DOING TIME

TWENTY-FIVE YEARS OF PRISON WRITING FROM PEN

This anthology of material by winners of PEN America’s annual prison writing contests provides a polyphonic chorus of rejoinder to our policies of maximum incarceration. The collection’s prose is honed and direct, with many contributors striking a hypnotic balance between the urgency inherent in writing as survival and the punishingly absurd nature of their circumstances: though their literary imaginations range widely, bodily, they—re going no place. Most at issue is the individual reader’s openness toward otherwise shunned figures. Several pieces are from longtime death-row inmates, presenting lucid, provocative narratives that don—t excuse their youthful brutality. A thick sheaf of entries represent the hapless POWs of the Drug War (often disadvantaged women), serving long sentences for semantic and violence-free crimes. The distribution of fiction, poetry, and essays into 11 topical sections (e.g. “Players, Games—) allows a textured diversity of excellent pieces, such as Paul Mulryan’s scorching account of the 11-day Lucasville, Ohio, riot; Jimmy Santiago Baca’s poetic reach toward lost family; Dax Xenos’s O. Henry-winning fiction, “Death of a Duke—; and Robert Moriarty’s droll, harrowing memoir, “Pilots in the War on Drugs.” Introductory essays by Dead Man Walking author Sister Helen Prejean and SUNY Purchase professor emeritus Chevigny provide a moral chassis; the latter’s piece charts the prison writing movement as a response to the fluctuations of penal theory between reform and retribution, offering a chilling vision of our current maximum-time, hard-labor model as a machine of social control, devouring ever more persons of color and of the underclass even as the crime rate declines. Essential reading for those concerned by this imbalance—and it should be more than essential for lawmakers and citizens who support the hard bargain of liberty for order without considering the darkness created.

Pub Date: June 1, 1999

ISBN: 1-55970-478-0

Page Count: 384

Publisher: Arcade

Review Posted Online: May 20, 2010

Kirkus Reviews Issue: May 15, 1999

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Stricter than, say, Bergen Evans or W3 ("disinterested" means impartial — period), Strunk is in the last analysis...

THE ELEMENTS OF STYLE

50TH ANNIVERSARY EDITION

Privately published by Strunk of Cornell in 1918 and revised by his student E. B. White in 1959, that "little book" is back again with more White updatings.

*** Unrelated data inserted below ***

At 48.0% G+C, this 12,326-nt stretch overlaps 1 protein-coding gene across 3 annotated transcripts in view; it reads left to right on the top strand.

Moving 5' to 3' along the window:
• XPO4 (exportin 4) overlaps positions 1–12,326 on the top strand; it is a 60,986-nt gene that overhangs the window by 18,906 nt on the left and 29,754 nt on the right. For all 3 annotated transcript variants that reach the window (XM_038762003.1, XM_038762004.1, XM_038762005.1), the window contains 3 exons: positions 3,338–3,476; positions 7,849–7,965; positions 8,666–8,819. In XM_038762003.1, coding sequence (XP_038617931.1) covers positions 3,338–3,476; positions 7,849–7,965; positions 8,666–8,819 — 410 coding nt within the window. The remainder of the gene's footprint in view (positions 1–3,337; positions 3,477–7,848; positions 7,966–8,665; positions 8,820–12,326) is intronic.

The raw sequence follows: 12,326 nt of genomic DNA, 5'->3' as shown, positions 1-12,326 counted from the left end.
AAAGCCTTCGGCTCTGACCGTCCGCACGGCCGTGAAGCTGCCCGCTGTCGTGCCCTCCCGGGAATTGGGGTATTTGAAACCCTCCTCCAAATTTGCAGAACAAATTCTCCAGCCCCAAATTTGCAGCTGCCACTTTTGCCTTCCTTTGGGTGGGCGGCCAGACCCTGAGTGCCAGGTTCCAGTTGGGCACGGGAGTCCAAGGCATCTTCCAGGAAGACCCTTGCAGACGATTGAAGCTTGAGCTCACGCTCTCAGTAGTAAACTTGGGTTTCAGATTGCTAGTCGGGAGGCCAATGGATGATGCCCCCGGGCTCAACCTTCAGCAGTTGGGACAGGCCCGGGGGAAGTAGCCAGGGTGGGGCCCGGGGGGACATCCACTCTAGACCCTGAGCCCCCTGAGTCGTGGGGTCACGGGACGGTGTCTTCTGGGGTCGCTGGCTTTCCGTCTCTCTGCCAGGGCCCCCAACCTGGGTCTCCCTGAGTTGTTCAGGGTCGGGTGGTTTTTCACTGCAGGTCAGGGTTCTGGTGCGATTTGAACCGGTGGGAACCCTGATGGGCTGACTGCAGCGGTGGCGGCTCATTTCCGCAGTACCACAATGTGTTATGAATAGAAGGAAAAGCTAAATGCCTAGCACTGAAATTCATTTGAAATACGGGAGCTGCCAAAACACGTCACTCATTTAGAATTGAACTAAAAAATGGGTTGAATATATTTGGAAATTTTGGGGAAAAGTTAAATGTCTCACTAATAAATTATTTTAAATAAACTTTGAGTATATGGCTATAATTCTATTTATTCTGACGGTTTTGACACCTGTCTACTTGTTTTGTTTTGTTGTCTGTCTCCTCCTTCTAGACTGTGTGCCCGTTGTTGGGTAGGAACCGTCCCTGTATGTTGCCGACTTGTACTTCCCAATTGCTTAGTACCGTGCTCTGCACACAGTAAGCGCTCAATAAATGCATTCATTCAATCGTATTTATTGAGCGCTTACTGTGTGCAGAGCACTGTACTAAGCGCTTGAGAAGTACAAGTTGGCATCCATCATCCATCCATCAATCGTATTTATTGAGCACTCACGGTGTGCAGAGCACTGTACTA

Stricter than, say, Bergen Evans or W3 ("disinterested" means impartial — period), Strunk is in the last analysis (whoops — "A bankrupt expression") a unique guide (which means "without like or equal").

Pub Date: May 15, 1972

ISBN: 0205632645

Page Count: 105

Publisher: Macmillan

Review Posted Online: Oct. 28, 2011

Kirkus Reviews Issue: May 1, 1972

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Analyzing his craft, a careful craftsman urges with Thoreauvian conviction that writers should simplify, simplify, simplify.

SEVERAL SHORT SENTENCES ABOUT WRITING

New York Times columnist and editorial board member delivers a slim book for aspiring writers, offering saws and sense, wisdom and waggery, biases and biting sarcasm.

Klinkenborg (Timothy; or, Notes of an Abject Reptile, 2006), who’s taught for decades, endeavors to keep things simple in his prose, and he urges other writers to do the same. (Note: He despises abuses of the word as, as he continually reminds readers.) In the early sections, the author ignores traditional paragraphing so that the text resembles a long free-verse poem. He urges readers to use short, clear sentences and to make sure each one is healthy before moving on; notes that it’s acceptable to start sentences with and and but; sees benefits in diagramming sentences; stresses that all writing is revision; periodically blasts the formulaic writing that many (most?) students learn in school; argues that knowing where you’re headed before you begin might be good for a vacation, but not for a piece of writing; and believes that writers must trust readers more, and trust themselves. Most of Klinkenborg’s advice is neither radical nor especially profound (“Turn to the poets. / Learn from them”), and the text suffers from a corrosive fallacy: that if his strategies work for him they will work for all. The final fifth of the text includes some passages from writers he admires (McPhee, Oates, Cheever) and some of his students’ awkward sentences, which he treats analytically but sometimes with a surprising sarcasm that veers near meanness. He includes examples of students’ dangling modifiers, malapropisms, errors of pronoun agreement, wordiness and other mistakes.

Analyzing his craft, a careful craftsman urges with Thoreauvian conviction that writers should simplify, simplify, simplify.

Pub Date: Aug. 7, 2012

ISBN: 978-0-307-26634-7

Page Count: 224

Publisher: Knopf

Review Posted Online: May 14, 2012

Kirkus Reviews Issue: June 15, 2012

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